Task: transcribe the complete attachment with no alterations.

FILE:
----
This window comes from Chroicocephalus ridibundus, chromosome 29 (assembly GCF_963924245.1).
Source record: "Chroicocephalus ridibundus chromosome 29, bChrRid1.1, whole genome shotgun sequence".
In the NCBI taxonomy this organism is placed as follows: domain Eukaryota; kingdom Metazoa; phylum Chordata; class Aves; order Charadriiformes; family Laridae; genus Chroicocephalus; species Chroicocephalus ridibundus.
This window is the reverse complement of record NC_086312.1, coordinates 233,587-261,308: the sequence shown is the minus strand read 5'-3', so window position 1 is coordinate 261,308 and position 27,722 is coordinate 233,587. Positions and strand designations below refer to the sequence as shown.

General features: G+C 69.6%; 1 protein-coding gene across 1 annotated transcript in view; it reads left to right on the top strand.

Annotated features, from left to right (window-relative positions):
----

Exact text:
This window comes from Chroicocephalus ridibundus, chromosome 29 (assembly GCF_963924245.1).
Source record: "Chroicocephalus ridibundus chromosome 29, bChrRid1.1, whole genome shotgun sequence".
In the NCBI taxonomy this organism is placed as follows: domain Eukaryota; kingdom Metazoa; phylum Chordata; class Aves; order Charadriiformes; family Laridae; genus Chroicocephalus; species Chroicocephalus ridibundus.
This window is the reverse complement of record NC_086312.1, coordinates 233,587-261,308: the sequence shown is the minus strand read 5'-3', so window position 1 is coordinate 261,308 and position 27,722 is coordinate 233,587. Positions and strand designations below refer to the sequence as shown.

General features: G+C 69.6%; 1 protein-coding gene across 1 annotated transcript in view; it reads left to right on the top strand.

Annotated features, from left to right (window-relative positions):